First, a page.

Still Images In Great Advertising – Danny Christensen

Still Images In Great Advertising, is a new column where Suzanne Sease discovers great advertising images and then speaks with the photographers about it.

Great Advertising is not only a print ad or billboard, it can be a vehicle that is not considered conventional. Today’s example is just that, a new show on E! called Scouted, which becomes an unconventional way to show a photographers work. I’m sure many will be critical of the show itself, but this is the reality of the business:

There are many people in this industry includes photo editors, art buyers and art directors who will watch and see Danny Christensen at work photographing and directing models. What better way to advertise how you shoot on set and then the final results in printed images. I reached out to Danny after watching the show to see if he would be interested in being a part of this series.

Suzanne: How did you get the opportunity to be the photographer of record for this program? I am sure they considered hundred’s of fashion photographers and you got the job, that is a great testament to your talent.
Danny: The executive producer and creator of the show, Michael Flutie, contacted my agent, Lorenzo at L&A Artists, and asked if I would be interested and requested a meeting. That was on a Tuesday, 7 days before the planned start of the filming the NYC part of the show. Originally, there was supposed to be 8 different photographers on the show, one for each episode of the first season. A few hours after the meeting they contacted my agent and requested a 2nd meeting the next day, where I was to meet the entire team of producers, including the guys from 51 Minds who produced the show and the Executive Producers from E!

The meeting went really well and Thursday morning they contacted us and asked if I was interested and able to do all 8 episodes – with pre-production meeting the following Monday! I guess I fit the bill of who they were looking for and I think a big part of it was my non-traditional look and feel to my work and my experience with motion, that Michael Flutie was keen on integrating in the shoots.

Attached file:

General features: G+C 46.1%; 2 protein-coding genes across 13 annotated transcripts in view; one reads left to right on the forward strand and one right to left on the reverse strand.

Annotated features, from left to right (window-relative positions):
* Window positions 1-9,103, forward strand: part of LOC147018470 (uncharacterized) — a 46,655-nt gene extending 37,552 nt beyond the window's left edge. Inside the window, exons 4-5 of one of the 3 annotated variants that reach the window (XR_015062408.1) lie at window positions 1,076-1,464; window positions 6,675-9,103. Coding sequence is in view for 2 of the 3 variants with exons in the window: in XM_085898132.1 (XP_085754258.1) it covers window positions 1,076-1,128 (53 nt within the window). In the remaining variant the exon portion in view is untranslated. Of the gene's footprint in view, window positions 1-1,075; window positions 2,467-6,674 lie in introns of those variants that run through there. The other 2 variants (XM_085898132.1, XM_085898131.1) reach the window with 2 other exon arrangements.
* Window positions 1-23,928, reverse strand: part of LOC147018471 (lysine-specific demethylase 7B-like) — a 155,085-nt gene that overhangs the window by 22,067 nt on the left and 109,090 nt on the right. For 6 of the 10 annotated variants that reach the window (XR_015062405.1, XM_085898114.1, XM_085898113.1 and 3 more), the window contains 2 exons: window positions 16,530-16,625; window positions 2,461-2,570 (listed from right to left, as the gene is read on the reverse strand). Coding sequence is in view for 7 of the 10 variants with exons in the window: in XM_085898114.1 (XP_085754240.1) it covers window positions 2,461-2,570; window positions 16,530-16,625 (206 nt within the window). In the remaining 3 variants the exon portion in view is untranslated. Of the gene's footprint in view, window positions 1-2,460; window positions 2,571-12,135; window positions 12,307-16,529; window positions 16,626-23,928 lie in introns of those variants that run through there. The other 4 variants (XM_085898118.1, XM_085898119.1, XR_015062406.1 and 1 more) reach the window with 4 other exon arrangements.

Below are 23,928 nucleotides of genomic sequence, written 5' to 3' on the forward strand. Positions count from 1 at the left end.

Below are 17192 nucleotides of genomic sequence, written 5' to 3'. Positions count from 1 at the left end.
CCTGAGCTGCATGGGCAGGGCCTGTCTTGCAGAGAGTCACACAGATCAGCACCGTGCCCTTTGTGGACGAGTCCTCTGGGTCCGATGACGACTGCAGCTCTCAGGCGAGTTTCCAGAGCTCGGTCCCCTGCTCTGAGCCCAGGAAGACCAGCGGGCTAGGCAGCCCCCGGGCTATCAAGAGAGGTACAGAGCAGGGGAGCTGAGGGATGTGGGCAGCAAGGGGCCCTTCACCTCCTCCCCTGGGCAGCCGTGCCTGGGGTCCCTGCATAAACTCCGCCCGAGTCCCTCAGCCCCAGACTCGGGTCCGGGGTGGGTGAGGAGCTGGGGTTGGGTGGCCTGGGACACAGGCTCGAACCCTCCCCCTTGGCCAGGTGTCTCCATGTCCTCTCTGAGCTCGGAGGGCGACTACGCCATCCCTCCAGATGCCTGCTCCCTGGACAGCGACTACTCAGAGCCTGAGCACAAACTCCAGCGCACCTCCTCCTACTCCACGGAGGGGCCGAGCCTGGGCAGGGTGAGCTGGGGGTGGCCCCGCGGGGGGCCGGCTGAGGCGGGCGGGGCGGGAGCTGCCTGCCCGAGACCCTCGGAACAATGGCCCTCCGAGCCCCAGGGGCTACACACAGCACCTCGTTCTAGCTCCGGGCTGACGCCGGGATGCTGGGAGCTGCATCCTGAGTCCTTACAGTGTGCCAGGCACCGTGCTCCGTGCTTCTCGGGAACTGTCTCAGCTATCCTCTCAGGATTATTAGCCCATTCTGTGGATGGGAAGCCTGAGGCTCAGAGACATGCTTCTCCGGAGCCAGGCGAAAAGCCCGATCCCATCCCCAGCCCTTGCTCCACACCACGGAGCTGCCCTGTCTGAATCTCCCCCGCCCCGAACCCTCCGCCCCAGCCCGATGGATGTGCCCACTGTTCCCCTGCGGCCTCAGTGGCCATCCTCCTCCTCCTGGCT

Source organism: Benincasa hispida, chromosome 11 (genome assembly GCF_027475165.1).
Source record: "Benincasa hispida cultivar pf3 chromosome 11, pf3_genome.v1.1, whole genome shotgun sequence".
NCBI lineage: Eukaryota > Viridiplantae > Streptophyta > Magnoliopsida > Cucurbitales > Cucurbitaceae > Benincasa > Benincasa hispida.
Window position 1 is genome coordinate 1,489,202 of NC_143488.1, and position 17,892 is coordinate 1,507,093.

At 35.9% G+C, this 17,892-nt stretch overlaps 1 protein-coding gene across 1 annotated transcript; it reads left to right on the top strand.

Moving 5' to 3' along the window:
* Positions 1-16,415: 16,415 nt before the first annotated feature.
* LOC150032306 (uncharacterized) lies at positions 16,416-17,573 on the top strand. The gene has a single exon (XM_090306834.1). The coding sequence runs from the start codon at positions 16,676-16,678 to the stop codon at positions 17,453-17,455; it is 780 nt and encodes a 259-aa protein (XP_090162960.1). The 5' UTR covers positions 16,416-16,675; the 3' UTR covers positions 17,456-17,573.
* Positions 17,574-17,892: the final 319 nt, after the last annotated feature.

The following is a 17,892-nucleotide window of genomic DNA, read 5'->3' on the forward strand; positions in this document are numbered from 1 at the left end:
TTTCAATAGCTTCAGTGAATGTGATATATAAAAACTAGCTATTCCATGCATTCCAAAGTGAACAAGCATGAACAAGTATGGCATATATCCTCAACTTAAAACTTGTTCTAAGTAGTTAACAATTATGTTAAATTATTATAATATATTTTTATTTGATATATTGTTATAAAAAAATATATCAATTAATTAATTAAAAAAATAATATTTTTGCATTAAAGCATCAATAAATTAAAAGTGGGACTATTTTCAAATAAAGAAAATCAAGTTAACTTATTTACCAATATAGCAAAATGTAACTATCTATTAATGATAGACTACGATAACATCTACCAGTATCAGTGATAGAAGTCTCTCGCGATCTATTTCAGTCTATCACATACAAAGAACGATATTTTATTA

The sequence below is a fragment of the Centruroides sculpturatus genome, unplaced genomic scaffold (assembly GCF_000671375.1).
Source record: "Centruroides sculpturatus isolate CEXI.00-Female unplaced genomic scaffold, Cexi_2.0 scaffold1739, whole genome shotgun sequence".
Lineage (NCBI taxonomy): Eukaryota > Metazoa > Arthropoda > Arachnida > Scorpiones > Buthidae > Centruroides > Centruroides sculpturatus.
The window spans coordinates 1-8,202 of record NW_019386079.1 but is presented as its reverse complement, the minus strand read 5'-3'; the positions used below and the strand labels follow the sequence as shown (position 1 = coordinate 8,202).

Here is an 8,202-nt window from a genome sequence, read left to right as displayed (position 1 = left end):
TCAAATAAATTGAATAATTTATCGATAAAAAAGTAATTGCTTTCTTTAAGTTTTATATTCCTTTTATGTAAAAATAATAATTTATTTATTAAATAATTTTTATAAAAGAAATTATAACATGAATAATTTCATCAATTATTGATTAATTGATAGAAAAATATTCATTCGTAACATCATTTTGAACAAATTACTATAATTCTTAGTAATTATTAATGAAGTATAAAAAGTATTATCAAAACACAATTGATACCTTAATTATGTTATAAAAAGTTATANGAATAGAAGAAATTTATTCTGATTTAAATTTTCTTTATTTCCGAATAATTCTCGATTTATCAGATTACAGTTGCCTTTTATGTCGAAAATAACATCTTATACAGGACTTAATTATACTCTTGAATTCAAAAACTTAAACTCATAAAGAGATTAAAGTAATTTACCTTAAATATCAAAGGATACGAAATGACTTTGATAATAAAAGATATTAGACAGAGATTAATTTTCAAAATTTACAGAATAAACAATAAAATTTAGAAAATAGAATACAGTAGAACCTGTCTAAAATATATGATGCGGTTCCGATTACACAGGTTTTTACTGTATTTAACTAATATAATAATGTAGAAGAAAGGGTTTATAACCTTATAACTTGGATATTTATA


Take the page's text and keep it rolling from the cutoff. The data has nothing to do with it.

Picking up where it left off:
Suzanne: I have several clients who have been the photographers on Americas Next Top Model and it has been great for their careers. How have you seen changes in your business?
Danny: The response has been amazing. Especially the first couple of weeks here in 2012, where Season 1 episodes are coming to an end. I think everyone was waiting to see how the show developed and that the quality of my work, both the pictures and the videos was consistent.

I shot everything on the RED EPIC camera, so everything was shot in motion and we pulled still photos from the motion film with amazing results. It’s a quite new way to approach fashion and beauty photography. Additionally we cut together a fashion film clip that was shown to Scott from One Models the day after the filming, and Scott based his decision to sign the girls, both on the video and the stills. So, a lot of the response has been from clients who are interested in doing just that, filming a commercial/video component and shooting the stills.

Suzanne: Most the time you are working with young talent who have never been professionally photographed and to make it even more difficult, photographed for the first time on television. How do you work with them to get them to feel comfortable with the whole process? Is there a lot of unseen footage where you are coaching them? inspiring them? talking to them about the process?
Danny: It was very challenging for sure. I’ve worked with brand new talent many times before but as you mention, there is a crew of 30-40 people and 3-4 cameras on set for these shoots so most girls just froze like a deer in headlights when they came on set. I had to talk to the crew and we found a solution where only the people who had to be on set was there. That also included asking the girls parents and the scouts to wait off set, the girls simply couldn’t relax and I didn’t get a connection with them before the people they knew left the set. Then the girls were more relaxed and they connected with me and the camera.